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Forest & Bird has won a High Court legal decision confirming tarakihi catch limit decisions must put sustainability before the commercial interests of the fishing industry.

The High Court decision, released today, confirmed in 2019 the Minister of Fisheries set the tarakihi commercial catch limit inappropriately by factoring a voluntary industry fishing plan into the decision while ignoring his Ministry's own policies.

“The High Court has confirmed fishing decisions must must put sustainability before the commercial interests of the fishing industry,” says Forest & Bird Chief Executive Kevin Hague.

“This is a victory for everyone who wants to bring back healthy ecosystems, and end inappropriate decision-making that favors commercial fishing industry interests at the expense of nature.

“People talk about how much more fish there used to be in the sea around New Zealand. The over-exploitation of the tarakihi fishery is an example of what needs to change to bring back nature.”

"The Government must now use a scientific, legal approach to managing fish stocks, rather than relying on voluntary plans, and uncertain outcomes offered by the industry,” said Mr Hague. 

"It's a disgrace the tarakihi stock of the entire eastern coast of the country has been fished down to just 15% of their natural population. 
 
“The Industry Rebuild Plan shouldn't have been allowed to replace an appropriate catch limit. There is no way to determine what impact the industry plan will have, because the plan is voluntary. Fisheries NZ’s own advice was they weren’t sure whether the Industry Rebuild Plan would deliver an accelerated rate of rebuild,” Mr Hague says.

“The Fisheries Act is far from perfect, and it needs a significant overhaul to bring fisheries management into the 21st century, but even under the current system, fish stocks should be managed sustainably.

"The High Court decision supports Forest & Bird's position, and upholds the importance of the environment and ocean ecosystems."

What the Court said: 
“I find that the Minister did make an error in law in that he did not make an assessment of the period of the rebuild appropriate to the East Coast tarakihi, as required by s 13(2)(b)(ii) of the Act before applying social, cultural and economic factors to the determination of the way and rate of rebuild.”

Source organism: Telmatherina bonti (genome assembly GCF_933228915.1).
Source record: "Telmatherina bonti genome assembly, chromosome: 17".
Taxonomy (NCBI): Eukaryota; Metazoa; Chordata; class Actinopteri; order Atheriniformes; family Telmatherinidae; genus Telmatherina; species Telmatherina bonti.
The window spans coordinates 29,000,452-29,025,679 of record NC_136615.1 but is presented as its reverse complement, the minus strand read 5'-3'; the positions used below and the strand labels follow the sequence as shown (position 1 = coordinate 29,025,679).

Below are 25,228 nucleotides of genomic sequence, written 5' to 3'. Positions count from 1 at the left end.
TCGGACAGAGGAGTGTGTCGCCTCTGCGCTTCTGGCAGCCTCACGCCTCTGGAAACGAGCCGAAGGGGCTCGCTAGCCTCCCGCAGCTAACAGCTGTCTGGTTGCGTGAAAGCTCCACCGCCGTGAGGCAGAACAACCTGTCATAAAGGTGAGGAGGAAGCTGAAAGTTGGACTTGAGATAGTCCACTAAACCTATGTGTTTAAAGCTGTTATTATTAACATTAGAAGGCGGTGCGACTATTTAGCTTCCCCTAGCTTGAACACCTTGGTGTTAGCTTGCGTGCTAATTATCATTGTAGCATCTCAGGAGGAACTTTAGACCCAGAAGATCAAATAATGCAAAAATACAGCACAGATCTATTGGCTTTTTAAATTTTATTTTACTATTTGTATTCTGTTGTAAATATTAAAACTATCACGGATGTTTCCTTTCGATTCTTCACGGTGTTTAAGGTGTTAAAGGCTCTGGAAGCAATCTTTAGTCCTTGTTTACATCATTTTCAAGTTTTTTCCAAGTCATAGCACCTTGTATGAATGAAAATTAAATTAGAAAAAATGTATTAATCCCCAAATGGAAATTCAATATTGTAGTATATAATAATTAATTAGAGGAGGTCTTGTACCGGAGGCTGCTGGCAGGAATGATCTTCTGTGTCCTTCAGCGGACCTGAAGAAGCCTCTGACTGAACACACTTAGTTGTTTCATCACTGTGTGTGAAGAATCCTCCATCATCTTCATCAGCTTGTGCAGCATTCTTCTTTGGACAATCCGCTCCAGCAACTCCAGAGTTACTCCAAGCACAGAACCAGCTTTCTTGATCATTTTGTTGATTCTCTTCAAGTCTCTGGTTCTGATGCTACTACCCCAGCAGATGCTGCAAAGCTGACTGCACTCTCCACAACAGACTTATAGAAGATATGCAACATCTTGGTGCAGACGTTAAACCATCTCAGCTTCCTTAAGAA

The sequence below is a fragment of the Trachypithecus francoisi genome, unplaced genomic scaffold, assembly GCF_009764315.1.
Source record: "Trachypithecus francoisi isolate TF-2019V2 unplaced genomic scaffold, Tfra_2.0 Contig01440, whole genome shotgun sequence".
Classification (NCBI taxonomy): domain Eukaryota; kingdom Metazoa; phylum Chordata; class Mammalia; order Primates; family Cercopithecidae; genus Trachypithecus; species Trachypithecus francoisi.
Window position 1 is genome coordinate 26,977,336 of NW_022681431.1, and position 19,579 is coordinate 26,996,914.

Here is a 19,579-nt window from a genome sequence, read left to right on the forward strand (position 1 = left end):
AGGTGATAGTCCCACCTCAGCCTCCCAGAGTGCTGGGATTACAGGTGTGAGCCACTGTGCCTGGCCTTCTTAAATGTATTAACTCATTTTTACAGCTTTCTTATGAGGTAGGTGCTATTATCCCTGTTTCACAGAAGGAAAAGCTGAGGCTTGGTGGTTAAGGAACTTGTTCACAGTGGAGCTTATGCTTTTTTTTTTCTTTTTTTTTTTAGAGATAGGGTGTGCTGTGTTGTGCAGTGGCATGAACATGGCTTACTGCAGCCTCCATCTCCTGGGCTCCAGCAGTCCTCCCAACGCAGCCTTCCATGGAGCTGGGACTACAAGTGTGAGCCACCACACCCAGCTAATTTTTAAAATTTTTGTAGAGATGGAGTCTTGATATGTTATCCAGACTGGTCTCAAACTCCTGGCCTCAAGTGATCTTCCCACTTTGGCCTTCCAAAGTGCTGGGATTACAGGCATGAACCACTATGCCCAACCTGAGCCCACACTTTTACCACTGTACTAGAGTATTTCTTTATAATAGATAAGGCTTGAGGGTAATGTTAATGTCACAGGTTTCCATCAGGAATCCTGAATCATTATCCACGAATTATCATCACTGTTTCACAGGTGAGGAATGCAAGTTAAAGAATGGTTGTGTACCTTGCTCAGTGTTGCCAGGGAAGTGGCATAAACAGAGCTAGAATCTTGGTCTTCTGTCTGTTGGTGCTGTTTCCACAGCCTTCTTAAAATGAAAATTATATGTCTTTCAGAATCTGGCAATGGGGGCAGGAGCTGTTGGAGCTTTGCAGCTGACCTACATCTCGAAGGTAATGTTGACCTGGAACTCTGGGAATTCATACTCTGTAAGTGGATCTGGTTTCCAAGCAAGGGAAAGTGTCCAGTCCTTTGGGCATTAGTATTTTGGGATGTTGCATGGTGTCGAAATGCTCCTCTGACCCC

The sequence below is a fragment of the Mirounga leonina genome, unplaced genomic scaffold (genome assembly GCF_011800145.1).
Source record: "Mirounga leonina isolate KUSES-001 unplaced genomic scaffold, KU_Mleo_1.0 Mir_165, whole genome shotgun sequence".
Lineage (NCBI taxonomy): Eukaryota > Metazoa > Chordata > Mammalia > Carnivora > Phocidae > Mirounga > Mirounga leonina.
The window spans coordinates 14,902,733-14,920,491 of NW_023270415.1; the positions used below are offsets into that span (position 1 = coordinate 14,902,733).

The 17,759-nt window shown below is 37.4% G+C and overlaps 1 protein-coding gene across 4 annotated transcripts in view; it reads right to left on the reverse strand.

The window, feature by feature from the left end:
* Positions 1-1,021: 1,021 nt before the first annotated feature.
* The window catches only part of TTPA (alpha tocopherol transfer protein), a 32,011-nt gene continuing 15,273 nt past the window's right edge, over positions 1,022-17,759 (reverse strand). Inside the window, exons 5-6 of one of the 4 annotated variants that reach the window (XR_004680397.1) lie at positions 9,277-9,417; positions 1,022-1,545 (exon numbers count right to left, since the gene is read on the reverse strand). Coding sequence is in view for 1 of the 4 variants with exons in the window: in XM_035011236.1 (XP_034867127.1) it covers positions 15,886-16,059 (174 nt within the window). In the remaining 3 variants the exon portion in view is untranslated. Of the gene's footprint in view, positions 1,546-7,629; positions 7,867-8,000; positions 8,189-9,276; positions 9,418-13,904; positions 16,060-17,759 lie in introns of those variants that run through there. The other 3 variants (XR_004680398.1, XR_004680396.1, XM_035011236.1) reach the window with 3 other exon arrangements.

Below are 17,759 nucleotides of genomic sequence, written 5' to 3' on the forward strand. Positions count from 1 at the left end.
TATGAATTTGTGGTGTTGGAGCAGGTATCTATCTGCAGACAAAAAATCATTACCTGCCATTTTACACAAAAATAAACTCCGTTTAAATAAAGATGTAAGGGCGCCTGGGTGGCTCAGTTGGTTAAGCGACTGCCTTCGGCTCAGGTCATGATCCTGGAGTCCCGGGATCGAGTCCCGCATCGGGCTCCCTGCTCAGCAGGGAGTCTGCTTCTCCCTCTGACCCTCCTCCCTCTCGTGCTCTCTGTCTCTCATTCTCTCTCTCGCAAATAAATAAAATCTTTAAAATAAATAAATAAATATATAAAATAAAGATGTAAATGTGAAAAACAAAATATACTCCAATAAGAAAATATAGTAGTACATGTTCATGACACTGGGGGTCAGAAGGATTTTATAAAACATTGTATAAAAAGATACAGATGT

What this means: 
The Minister must first work out what is required for sustainability before taking into account the industry’s commercial interests. The environment comes first. 
 
What the Court said 
“The guidance on probability in the Harvest Strategy Standard and the Harvest Strategy Standard Operational Guidelines was a mandatory consideration...  the Minister failed to have regard to this relevant consideration when making the 2019 Decision.” 

What this means:
The Minister should have taken into account the Harvest Strategy Standard and the Harvest Strategy Standard Operational Guidelines that required the tarakihi to be rebuilt faster.  Future fisheries decisions will need to apply this approach 
 
What the Court said:
“It does not necessarily follow that the Industry Rebuild Plan was also relevant to setting the period appropriate to the stock... That is determined having regard to the biological characteristics of the stock and any environmental conditions affecting the stock.  I conclude that the Industry Rebuild Plan is not therefore relevant to setting the period appropriate to the stock.” 

“I agree with Forest & Bird that the Industry Rebuild Plan was the significant factor which influenced the Minister to set a longer time period than he had indicated was necessary in 2018... I find that the Minister did have regard to the Industry Rebuild Plan in setting the TAC, notwithstanding that the Industry Rebuild Plan was a not a relevant factor in relation to the period appropriate to the stock.” 

What this means:
When deciding how long a fish stock should take to recover the Minister should consider the biology of the fish, not a voluntary industry plan.

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